The decrements at skew angles 15◦ and 30◦ is ranging from 0. while for beams No. The increment for beam No. 20 and 24m). the following concluding remarks are noticed: a) The max. 100% to 300% at skew angle 30° and 312% to 400% at skew angle 45° for all considered span lengths. the decrement is ranging from 15% to 27% for span length=12m. 7. b) The max. The decrements at skew angle 15° and 30° is ranging from 1% to 10% for span lengths (12. 20 and 24m). 30° and 45°). 30° and 45° while the decrements for beams No. 12% to 20% for span =16m. 16. 1 is ranging from 45% to 94 % at skew angle 15°.8% to 18% and 8. CONCLUSIONS The effects of skew angle in single span two lane reinforced concrete T-beam bridge deck were investigated and the FEA are presented in this paper.VOL. All rights reserved.beams bridge decks increase for exterior beams (1and 4) and decreases for interior beams No. Live load deflections in T-beams bridge decks decrease for skewed bridges. Live load shear in T. AUGUST 2011 ISSN 1819-6608 ARPN Journal of Engineering and Applied Sciences ©2006-2011 Asian Research Publishing Network (ARPN). while the decrement at skew angle 45° is different for each considered spans. 16. (2 and 3) for skewed bridges.2 and 3 is ranging from 6% to 10% at skew angle 15°. 6. FEA max. 20 and 24m). 20 and 24m).arpnjournals.2% at skew angle 45° for all considered span lengths (12. c) The max. 16.6 % and from 5% to 29% for beam No. 16. The study involved varying the span lengths (12. www. 9% to 13% for span length =20m and 7% to 10% for span length= 24m. The results were compared with straight bridges to clearly understand the effect of skewness on the T-beam bridge decks. 8. 16. 20 and 24m) and skew angles (0°.3 and 4 the increments is ranging from 0% to 42% at skew angle 15°. From the results of FEA and comparison of skew bridges with straight bridges for considered span lengths (12. 0 to 13 . 5% to 22% at skew angle 30° and 2% to 36% at skew angle 45° for all considered span lengths (12. Live load bending moment in T-beams Bridge decks decrease for skewed bridges. 4 at skew angle 15°.7% to 34. 15°. NO. d) The maximum Live load torsions in T-beams bridge decks increases for skewed bridges.com Figure-11.1 is ranging from 4% to 16.2. support reactions in longitudinal T-Beams -ratio SRα/SR0. The increment for beam No.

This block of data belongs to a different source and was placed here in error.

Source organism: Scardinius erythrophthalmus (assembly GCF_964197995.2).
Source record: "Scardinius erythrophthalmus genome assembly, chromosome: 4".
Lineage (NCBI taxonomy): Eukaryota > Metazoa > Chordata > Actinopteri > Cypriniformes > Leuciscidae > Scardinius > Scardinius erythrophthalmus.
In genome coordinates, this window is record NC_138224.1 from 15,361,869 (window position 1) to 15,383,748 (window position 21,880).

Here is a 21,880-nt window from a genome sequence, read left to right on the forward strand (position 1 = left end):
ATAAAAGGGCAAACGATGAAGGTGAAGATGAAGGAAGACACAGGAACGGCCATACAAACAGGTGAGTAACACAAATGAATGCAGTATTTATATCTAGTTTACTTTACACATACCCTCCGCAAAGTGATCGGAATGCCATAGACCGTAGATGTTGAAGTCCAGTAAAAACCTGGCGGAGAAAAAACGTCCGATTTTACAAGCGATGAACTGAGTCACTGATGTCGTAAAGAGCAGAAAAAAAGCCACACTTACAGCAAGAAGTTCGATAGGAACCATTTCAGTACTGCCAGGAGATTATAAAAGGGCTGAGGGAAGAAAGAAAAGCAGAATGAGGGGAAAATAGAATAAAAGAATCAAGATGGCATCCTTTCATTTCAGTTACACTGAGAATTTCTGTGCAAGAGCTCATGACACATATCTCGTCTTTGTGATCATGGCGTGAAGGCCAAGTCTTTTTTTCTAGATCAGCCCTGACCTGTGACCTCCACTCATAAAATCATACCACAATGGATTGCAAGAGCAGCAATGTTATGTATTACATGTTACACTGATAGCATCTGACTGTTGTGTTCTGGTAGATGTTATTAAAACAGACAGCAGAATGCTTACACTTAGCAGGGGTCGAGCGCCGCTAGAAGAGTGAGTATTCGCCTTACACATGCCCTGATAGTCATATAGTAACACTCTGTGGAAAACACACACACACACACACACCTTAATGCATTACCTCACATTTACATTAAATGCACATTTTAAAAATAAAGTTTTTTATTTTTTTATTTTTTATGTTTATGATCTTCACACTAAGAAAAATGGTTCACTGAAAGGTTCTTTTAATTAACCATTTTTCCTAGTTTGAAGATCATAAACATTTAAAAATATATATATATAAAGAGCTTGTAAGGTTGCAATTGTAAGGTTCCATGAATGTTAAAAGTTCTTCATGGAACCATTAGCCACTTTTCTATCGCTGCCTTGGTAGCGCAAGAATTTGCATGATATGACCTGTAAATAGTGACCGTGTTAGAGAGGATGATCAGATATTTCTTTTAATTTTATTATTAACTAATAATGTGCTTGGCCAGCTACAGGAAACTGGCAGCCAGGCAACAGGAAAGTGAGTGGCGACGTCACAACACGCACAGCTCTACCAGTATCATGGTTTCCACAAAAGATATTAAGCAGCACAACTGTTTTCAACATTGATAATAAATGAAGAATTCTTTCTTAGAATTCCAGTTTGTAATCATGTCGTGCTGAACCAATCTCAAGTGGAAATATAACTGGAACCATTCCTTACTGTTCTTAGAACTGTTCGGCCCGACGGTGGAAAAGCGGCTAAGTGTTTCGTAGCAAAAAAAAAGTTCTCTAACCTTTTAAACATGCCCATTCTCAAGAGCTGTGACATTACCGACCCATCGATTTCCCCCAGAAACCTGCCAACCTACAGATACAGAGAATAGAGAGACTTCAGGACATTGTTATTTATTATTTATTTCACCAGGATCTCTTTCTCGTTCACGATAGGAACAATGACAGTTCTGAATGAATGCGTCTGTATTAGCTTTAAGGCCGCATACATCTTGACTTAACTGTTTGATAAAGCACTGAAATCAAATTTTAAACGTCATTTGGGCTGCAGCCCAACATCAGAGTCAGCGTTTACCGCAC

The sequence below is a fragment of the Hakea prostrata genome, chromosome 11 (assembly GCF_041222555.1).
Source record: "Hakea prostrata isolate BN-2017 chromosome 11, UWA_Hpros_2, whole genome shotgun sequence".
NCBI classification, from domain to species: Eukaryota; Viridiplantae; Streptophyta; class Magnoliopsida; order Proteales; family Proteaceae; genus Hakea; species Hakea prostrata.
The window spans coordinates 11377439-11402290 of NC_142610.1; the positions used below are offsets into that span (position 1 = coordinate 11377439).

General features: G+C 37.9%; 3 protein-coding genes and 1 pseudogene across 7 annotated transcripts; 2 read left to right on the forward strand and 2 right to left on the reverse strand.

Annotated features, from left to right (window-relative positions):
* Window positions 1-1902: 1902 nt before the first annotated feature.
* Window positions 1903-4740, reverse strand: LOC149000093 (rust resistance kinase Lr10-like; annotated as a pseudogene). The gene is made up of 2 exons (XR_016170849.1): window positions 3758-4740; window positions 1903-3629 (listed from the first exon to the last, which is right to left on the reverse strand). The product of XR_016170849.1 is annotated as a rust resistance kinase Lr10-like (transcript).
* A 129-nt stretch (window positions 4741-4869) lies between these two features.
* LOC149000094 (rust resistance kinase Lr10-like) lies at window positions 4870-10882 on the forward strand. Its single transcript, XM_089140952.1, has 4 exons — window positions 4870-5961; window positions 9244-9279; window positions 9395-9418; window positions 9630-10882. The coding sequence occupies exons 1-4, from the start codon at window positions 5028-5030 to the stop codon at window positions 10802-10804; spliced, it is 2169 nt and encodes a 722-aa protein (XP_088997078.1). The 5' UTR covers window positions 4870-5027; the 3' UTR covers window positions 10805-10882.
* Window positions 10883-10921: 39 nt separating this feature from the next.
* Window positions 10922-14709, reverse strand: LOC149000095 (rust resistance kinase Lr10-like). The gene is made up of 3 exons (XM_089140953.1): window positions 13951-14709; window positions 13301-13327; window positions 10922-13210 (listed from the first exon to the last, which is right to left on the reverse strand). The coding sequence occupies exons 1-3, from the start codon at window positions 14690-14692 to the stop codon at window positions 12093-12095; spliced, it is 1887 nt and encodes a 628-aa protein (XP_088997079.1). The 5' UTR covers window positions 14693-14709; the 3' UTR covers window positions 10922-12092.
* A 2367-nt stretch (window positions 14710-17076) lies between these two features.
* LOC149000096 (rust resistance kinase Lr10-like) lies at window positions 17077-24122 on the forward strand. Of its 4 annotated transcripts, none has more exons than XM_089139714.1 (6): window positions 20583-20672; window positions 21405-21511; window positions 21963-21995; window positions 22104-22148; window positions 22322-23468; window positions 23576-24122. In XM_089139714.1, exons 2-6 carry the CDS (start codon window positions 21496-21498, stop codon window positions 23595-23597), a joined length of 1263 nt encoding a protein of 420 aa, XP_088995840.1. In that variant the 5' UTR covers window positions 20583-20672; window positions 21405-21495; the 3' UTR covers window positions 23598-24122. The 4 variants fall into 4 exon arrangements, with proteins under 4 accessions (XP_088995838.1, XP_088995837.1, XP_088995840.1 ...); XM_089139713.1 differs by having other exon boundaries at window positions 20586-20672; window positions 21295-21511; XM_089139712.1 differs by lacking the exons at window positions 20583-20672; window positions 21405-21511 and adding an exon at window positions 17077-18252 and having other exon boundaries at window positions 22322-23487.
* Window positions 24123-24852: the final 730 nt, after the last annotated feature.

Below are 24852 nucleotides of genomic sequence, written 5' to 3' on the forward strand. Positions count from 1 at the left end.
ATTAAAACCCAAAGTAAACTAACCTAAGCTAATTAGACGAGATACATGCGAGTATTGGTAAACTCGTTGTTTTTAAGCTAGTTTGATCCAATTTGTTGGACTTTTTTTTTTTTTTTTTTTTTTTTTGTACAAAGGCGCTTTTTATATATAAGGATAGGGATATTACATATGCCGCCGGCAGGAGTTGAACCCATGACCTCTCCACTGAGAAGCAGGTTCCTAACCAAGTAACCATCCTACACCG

4 % at skew angle 45° for all considered span lengths (12. Taipei.VOL.1 and decreases for beams No. All rights reserved. Design of Modern Concrete Highway Bridges. 9th Int.1 is ranging from 6% to 40% at skew angles 15°. this research disagreement with the AASHTO [2] standard specifications as well as the LRFD [3] in recommending that bridge with skew angle less than or equal 20◦ be designed as straight (non skewed) bridges. [7] ACI 318m-008. 8.C.S. The increment for beam No. 6. K. Effect of skewness in concrete slab bridges.. It is recommended that engineers are better to perform three . [5] C. pp. AUGUST 2011 ISSN 1819-6608 ARPN Journal of Engineering and Applied Sciences ©2006-2011 Asian Research Publishing Network (ARPN). 2004. [3] AASHTO. 14 .2. torsion and supports reactions in some T-beams increases for skewed bridges as referred above. Menassa C. Lawrie. Menassa. [4] Mabsout M. [6] STAAD . User’s manual STAAD –III. ASCE.arpnjournals.beams bridge decks increases for beam No. Influence of Skew Angle on Reinforced Concrete Slab Bridges. March-April. Orange CA 92667.A. Building Code Requirements for Reinforced Concrete and Commentary. 16.C. The max. www. 2002. 20 and 24m).9 % to 22% at skew angle 15° from 17. 2003. 16. Conference on Computing in Civil and Building Engineering. 3 and 4 is ranging from 0. Structural Analysis and Design. since max.1% to 50% at skew angle 30°and from . while the decrement. 1570 N. 663-668.III. [2] AASHTO. In general. D. 20 and 24m). Batavia Street. Washington. Taiwan. Standard specifications for highway bridges. Live load shear.element analysis for skewed T-beam bridge decks. Washington. Journal of Bridge Engineering.14. D.6 % to 14. and Tarhini K. LRFD design specifications. 3 and 4 for skewed bridges. Tarhini and G. 2007. 1993. U. Live load support reactions in T. NO. M. 1997. REFERENCES [1] Conradp Heins and Richard A. Frederick. 2008. 30° and 45° for all considered span lengths (12. Mabsout. 20 and 24m). 16. 3rd Ed.dimensional finite .com e) 93% at skew angle 30° and 75% to 140% at skew angle 45° for considered span lengths (12. in beams 2.